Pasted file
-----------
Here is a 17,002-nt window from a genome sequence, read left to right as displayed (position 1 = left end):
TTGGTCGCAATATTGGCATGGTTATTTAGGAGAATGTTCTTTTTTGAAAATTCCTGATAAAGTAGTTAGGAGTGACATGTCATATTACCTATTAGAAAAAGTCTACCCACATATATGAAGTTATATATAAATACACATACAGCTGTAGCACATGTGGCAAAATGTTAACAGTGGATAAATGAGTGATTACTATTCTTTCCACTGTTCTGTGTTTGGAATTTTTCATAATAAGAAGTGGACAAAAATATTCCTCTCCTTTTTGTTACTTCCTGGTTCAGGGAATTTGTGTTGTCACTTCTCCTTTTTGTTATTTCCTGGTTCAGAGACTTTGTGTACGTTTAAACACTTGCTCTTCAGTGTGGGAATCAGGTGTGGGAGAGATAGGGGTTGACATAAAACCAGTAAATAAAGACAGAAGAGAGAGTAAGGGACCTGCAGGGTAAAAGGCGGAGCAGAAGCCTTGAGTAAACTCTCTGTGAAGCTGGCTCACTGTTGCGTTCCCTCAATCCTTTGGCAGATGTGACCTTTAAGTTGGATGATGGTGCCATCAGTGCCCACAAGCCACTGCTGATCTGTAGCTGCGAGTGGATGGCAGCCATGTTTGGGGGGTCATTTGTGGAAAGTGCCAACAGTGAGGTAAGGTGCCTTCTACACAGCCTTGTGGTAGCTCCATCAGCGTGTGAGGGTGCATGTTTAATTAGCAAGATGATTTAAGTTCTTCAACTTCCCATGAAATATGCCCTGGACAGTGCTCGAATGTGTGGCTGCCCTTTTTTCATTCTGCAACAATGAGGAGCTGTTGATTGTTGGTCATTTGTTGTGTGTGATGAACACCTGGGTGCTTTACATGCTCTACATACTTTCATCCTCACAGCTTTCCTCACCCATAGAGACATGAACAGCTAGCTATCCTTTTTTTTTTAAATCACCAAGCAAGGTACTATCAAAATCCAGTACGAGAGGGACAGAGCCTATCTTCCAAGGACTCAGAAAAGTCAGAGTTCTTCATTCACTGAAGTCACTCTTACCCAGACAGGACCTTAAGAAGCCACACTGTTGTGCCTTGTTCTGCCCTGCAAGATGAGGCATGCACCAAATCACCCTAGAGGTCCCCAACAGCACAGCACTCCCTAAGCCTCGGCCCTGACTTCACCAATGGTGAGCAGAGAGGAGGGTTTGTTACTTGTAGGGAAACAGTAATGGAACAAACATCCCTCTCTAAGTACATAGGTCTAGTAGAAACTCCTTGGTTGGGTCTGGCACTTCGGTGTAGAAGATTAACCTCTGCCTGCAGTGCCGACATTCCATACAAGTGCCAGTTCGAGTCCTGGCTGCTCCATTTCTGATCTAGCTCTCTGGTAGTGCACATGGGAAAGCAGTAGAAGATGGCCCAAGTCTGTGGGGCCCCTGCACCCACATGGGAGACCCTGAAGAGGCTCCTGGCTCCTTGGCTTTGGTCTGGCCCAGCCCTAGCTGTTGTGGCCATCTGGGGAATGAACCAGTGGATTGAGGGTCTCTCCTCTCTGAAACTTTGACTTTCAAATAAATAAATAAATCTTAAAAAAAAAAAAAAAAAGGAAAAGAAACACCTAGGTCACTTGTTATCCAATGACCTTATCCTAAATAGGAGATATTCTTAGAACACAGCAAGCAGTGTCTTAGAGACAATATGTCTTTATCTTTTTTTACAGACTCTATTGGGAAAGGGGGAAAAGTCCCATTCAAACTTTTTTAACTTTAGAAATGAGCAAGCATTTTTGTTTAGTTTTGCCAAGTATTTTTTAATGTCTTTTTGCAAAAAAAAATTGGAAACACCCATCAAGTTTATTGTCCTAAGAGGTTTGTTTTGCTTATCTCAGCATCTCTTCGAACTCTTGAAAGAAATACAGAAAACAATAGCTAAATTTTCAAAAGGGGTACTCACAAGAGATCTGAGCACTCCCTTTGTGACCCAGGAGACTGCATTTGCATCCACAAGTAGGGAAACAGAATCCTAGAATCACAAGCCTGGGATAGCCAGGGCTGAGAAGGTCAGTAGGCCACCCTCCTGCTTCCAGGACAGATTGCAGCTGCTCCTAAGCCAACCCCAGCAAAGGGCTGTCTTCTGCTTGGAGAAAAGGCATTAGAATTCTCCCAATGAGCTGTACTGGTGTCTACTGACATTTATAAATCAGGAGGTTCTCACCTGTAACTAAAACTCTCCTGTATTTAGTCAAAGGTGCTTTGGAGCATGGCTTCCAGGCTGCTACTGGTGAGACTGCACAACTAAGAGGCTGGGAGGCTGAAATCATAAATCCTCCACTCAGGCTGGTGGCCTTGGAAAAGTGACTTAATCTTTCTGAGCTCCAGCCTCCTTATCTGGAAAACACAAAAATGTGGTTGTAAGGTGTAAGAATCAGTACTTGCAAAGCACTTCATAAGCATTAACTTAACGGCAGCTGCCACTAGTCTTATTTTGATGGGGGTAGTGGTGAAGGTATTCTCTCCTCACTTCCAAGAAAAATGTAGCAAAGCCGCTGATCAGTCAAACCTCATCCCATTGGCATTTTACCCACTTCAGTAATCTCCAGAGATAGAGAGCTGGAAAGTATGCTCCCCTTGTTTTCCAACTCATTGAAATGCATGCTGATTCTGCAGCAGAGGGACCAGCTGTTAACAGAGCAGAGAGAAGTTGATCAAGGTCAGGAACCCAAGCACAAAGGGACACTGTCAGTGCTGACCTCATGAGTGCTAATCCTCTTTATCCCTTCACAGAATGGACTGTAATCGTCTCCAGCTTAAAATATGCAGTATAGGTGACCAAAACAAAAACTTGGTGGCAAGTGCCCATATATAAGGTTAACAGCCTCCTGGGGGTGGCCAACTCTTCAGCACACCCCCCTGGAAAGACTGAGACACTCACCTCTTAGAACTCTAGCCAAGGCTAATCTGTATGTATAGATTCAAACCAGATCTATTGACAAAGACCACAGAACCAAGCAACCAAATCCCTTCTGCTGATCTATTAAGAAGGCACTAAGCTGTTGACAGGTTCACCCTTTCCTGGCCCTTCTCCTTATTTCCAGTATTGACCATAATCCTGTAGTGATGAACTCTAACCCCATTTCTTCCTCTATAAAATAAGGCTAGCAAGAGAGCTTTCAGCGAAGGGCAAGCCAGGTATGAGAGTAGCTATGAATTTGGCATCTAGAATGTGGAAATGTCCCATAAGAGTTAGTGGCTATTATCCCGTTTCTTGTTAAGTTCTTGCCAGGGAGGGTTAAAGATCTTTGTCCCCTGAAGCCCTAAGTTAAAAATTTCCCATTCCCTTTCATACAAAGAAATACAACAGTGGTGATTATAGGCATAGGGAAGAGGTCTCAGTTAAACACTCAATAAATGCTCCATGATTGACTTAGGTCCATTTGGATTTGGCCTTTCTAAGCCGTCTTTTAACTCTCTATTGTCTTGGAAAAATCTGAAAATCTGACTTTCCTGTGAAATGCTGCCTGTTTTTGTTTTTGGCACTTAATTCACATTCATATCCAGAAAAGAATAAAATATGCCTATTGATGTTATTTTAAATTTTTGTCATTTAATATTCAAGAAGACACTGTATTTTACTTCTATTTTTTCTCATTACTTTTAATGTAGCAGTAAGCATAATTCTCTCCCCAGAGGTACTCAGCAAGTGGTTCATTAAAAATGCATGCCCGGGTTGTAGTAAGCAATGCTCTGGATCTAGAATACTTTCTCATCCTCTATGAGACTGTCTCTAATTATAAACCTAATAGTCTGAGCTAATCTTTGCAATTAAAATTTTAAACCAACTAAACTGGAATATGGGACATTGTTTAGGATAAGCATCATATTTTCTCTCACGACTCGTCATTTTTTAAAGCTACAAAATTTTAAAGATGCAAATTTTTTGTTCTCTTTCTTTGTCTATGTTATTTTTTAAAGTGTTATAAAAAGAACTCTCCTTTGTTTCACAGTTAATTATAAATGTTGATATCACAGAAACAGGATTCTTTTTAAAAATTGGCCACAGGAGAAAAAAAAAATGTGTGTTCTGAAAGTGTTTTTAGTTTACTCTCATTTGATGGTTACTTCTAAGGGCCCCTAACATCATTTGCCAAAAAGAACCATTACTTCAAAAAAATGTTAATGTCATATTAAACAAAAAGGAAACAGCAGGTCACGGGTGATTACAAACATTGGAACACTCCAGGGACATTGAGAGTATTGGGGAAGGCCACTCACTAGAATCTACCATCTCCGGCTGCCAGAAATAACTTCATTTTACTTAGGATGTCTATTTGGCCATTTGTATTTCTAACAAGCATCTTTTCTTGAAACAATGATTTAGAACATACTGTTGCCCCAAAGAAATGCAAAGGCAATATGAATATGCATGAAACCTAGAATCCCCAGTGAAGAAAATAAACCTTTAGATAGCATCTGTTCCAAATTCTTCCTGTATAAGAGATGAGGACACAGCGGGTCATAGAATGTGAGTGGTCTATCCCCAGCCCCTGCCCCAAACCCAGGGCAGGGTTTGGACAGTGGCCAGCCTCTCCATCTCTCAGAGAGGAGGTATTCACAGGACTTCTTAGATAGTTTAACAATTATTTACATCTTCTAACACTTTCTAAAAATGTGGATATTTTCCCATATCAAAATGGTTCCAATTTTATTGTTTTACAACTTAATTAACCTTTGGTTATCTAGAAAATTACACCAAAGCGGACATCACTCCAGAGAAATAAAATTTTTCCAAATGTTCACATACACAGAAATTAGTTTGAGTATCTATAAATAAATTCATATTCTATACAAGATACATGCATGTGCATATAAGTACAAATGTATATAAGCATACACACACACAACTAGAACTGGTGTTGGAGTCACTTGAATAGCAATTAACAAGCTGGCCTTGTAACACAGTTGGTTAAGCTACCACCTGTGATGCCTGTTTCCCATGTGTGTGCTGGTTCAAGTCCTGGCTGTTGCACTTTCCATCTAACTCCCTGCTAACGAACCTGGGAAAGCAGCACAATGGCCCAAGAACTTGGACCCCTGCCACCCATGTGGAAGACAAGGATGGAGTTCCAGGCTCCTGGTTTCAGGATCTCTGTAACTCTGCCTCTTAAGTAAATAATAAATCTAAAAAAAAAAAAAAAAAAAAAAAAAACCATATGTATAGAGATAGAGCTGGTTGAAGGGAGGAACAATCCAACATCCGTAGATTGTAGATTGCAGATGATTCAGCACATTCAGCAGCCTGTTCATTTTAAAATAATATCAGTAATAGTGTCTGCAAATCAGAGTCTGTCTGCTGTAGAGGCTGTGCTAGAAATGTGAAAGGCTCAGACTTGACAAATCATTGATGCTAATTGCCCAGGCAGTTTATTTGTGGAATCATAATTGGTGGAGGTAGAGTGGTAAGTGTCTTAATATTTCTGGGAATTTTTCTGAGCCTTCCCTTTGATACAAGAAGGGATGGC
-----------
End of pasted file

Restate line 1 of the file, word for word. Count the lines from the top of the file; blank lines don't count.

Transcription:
Here is a 17,002-nt window from a genome sequence, read left to right as displayed (position 1 = left end):